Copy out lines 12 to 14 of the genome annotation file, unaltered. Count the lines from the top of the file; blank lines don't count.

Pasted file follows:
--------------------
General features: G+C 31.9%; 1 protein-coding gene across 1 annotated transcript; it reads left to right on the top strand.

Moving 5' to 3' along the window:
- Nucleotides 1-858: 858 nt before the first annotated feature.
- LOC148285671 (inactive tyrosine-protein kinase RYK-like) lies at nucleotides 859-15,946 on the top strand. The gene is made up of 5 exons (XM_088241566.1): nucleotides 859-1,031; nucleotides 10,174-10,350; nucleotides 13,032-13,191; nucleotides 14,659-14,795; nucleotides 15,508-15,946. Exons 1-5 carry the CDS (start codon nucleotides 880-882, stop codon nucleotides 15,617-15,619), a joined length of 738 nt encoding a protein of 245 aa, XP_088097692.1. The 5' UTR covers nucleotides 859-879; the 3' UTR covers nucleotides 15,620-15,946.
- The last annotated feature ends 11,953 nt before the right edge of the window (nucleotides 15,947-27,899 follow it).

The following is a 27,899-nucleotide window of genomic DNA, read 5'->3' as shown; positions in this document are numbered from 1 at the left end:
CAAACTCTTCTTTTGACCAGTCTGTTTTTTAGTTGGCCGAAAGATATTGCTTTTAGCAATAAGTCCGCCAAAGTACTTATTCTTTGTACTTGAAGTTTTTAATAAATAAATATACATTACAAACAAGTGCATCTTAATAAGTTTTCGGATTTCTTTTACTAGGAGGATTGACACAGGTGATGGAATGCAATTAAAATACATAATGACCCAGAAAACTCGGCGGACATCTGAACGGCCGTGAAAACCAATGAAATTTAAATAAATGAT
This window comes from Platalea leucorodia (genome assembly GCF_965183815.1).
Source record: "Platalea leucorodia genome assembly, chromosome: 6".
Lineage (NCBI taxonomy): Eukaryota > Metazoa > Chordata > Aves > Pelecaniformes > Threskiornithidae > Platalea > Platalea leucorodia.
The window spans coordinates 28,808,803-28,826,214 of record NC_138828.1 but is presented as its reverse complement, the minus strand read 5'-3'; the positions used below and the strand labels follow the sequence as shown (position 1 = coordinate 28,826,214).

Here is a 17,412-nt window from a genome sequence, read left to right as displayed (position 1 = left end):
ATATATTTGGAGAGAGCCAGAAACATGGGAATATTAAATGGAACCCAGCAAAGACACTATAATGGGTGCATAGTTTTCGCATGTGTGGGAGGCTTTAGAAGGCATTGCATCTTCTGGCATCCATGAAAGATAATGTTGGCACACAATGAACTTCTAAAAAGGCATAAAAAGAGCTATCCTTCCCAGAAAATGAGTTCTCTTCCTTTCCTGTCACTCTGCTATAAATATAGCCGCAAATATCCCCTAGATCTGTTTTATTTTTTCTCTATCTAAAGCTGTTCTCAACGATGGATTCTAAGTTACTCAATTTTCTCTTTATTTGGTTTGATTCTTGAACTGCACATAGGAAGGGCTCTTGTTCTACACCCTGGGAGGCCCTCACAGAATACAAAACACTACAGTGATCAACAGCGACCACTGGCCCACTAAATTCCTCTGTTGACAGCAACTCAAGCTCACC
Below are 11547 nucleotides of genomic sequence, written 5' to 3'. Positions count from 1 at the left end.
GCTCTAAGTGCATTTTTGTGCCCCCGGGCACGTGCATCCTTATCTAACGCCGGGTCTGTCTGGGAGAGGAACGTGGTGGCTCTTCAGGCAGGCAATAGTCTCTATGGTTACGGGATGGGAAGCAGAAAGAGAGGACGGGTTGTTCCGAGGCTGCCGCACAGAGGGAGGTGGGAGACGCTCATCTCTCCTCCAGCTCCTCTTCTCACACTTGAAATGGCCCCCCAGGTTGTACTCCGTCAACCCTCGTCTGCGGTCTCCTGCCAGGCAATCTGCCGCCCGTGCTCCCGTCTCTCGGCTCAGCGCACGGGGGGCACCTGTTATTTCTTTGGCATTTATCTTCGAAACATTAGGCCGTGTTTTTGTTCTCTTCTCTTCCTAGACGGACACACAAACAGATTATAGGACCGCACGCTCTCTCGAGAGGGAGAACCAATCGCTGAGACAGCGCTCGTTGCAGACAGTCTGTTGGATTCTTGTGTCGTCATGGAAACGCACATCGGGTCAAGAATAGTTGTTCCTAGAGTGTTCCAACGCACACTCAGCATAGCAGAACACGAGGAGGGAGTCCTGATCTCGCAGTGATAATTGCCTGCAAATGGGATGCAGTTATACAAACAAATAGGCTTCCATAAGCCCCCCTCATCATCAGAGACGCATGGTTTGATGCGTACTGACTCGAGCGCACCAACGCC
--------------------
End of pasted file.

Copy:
Here is a 17,412-nt window from a genome sequence, read left to right as displayed (position 1 = left end):
ATATATTTGGAGAGAGCCAGAAACATGGGAATATTAAATGGAACCCAGCAAAGACACTATAATGGGTGCATAGTTTTCGCATGTGTGGGAGGCTTTAGAAGGCATTGCATCTTCTGGCATCCATGAAAGATAATGTTGGCACACAATGAACTTCTAAAAAGGCATAAAAAGAGCTATCCTTCCCAGAAAATGAGTTCTCTTCCTTTCCTGTCACTCTGCTATAAATATAGCCGCAAATATCCCCTAGATCTGTTTTATTTTTTCTCTATCTAAAGCTGTTCTCAACGATGGATTCTAAGTTACTCAATTTTCTCTTTATTTGGTTTGATTCTTGAACTGCACATAGGAAGGGCTCTTGTTCTACACCCTGGGAGGCCCTCACAGAATACAAAACACTACAGTGATCAACAGCGACCACTGGCCCACTAAATTCCTCTGTTGACAGCAACTCAAGCTCACC
Below are 11547 nucleotides of genomic sequence, written 5' to 3'. Positions count from 1 at the left end.